Although the human germline mutation rate is higher than that in any other well-studied species, the rate is not exceptional once the effective genome size and effective population size are taken into consideration. Human somatic mutation rates are substantially elevated above those in the germline, but this is also seen in other species. What is exceptional about humans is the recent detachment from the challenges of the natural environment and the ability to modify phenotypic traits in ways that mitigate the fitness effects of mutations, e.g., precision and personalized medicine. This results in a relaxation of selection against mildly deleterious mutations, including those magnifying the mutation rate itself. The long-term consequence of such effects is an expected genetic deterioration in the baseline human condition, potentially measurable on the timescale of a few generations in westernized societies, and because the brain is a particularly large mutational target, this is of particular concern. Ultimately, the price will have to be covered by further investment in various forms of medical intervention. Resolving the uncertainties of the magnitude and timescale of these effects will require the establishment of stable, standardized, multigenerational measurement procedures for various human traits. Summing up to this point, our current knowledge of the rate and likely effects of mutation in humans suggests a 1% or so decline in the baseline performance of physical and mental attributes in populations with the resources and inclination toward minimizing the fitness consequences of mutations with minor effects.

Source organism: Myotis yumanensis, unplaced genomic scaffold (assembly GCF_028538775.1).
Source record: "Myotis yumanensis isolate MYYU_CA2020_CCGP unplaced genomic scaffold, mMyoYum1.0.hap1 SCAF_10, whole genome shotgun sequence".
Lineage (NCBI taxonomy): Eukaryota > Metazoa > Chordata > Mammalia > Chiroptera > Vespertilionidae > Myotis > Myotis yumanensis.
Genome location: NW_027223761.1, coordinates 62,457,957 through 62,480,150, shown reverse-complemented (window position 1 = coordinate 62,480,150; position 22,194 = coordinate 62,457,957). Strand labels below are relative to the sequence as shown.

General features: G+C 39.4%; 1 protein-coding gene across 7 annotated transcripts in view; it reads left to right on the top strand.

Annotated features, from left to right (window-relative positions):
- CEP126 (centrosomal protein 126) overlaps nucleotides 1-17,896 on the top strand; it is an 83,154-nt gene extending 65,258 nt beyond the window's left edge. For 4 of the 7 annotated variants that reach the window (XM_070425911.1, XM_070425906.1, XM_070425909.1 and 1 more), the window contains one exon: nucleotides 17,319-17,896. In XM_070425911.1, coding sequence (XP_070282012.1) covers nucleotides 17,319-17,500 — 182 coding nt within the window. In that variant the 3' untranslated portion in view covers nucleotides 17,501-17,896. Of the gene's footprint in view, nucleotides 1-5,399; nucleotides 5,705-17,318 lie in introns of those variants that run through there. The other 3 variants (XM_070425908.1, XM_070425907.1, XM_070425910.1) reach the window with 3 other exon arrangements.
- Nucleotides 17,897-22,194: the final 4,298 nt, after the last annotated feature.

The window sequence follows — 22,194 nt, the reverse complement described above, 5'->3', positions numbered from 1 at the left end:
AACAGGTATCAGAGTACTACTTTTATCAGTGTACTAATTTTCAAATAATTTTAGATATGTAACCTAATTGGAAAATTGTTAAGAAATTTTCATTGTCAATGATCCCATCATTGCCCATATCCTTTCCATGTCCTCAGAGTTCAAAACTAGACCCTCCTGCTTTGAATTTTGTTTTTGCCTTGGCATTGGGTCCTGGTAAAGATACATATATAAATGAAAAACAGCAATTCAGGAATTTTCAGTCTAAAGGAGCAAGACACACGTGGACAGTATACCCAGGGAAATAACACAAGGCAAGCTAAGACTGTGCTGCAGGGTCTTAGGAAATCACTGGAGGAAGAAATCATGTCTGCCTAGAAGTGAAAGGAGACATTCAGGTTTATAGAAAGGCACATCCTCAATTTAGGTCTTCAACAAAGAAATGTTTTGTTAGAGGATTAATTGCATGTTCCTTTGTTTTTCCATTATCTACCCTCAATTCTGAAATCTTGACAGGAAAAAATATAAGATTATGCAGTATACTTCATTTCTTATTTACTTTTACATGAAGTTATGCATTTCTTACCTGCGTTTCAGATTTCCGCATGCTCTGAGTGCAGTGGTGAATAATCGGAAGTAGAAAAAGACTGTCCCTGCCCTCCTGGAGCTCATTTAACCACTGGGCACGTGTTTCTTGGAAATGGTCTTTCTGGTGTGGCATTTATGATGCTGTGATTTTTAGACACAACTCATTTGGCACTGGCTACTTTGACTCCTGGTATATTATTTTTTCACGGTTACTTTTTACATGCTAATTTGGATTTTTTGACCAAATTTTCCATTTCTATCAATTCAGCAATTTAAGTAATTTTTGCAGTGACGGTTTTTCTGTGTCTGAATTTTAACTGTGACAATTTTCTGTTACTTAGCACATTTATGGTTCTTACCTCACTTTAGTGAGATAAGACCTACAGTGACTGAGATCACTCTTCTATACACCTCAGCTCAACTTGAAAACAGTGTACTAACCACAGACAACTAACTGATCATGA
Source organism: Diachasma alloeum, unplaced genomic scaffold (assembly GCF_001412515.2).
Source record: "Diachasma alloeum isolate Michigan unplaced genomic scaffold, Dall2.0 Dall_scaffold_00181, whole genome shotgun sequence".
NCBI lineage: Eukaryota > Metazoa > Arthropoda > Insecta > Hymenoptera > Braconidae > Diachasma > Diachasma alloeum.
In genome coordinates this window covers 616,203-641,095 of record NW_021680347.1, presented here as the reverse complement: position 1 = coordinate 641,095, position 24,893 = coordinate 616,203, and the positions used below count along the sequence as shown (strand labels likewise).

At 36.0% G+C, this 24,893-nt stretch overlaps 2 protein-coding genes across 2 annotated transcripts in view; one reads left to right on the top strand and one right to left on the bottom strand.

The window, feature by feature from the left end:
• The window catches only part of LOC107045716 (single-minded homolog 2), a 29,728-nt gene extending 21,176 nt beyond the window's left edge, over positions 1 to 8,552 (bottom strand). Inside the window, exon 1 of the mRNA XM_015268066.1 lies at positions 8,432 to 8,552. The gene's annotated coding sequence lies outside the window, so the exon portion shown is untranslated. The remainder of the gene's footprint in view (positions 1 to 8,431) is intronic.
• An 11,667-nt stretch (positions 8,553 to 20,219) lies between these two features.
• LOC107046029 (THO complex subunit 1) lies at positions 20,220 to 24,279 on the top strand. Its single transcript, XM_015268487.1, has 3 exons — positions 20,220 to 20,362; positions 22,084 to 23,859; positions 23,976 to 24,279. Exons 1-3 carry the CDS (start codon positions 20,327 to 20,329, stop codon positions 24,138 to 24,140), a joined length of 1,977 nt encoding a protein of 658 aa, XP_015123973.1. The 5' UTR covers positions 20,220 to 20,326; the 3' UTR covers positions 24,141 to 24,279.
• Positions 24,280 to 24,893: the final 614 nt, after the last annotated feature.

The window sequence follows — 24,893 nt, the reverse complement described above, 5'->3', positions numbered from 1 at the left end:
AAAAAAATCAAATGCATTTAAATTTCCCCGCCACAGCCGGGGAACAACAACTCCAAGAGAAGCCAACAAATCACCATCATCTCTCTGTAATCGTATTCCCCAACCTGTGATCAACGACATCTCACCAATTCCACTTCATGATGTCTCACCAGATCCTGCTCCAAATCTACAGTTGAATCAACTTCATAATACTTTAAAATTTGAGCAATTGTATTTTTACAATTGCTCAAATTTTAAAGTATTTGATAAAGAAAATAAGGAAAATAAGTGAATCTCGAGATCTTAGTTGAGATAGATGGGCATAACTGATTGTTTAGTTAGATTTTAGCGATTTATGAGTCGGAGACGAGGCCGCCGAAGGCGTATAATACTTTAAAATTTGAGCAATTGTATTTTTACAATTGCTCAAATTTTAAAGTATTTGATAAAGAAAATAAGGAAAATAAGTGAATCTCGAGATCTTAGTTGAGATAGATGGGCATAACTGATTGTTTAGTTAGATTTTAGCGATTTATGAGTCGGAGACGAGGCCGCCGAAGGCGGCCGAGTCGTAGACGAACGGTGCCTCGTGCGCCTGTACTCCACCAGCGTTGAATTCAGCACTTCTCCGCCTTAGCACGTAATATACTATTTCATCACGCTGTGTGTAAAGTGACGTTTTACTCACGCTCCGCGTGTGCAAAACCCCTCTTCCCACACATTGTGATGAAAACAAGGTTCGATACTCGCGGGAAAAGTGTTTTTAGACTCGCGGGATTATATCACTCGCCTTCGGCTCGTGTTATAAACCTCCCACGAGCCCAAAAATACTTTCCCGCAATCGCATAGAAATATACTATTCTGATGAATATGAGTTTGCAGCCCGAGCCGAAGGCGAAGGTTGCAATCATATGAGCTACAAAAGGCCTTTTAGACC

Thus, without any compelling counterarguments at this time, it remains difficult to escape the conclusion that numerous physical and psychological attributes are likely to slowly deteriorate in technologically advanced societies, with notable changes in average preintervention phenotypes expected on a timescale of a few generations, i.e., 100 years, in societies where medical care is widely applied…Determining the genetic contribution to any long-term trend in phenotypic attributes will require the development and implementation of standardized measurement methods that control for historical changes in ascertainment and environmental effects. Given the massive support devoted to biomedical research, surely this is a goal worth pursuing… 

 …A fitness decline of a few percent on the timescale of a century is on the order of the rate of global warming, and that is part of the problem. What will it take to promote serious discourse on the slowly emerging, long-term negative consequences of policies jointly promoted by political, social, and religious factors? Should such a discussion even be pursued or should the process of accelerated genetic change simply be allowed to run its course—a slow walk down the path to what Hamilton (2001) called “the great Planetary Hospital”? Unlike global environmental change, there is no obvious technological fix for the uniquely human goal of intentionally ameliorating the effects of mutation, nor is there a simple ethical imperative for doing otherwise, short of refocusing our ethical goals on future descendants. Unless some altered course is taken, as improved biomedical procedures continue to minimize the cumulative consequences of our genetic (and/or environmentally induced) afflictions, and the associated biomedical industries reap the financial rewards, this will come at a progressively increasing cost for individuals with the resources and/or desires to apply such solutions.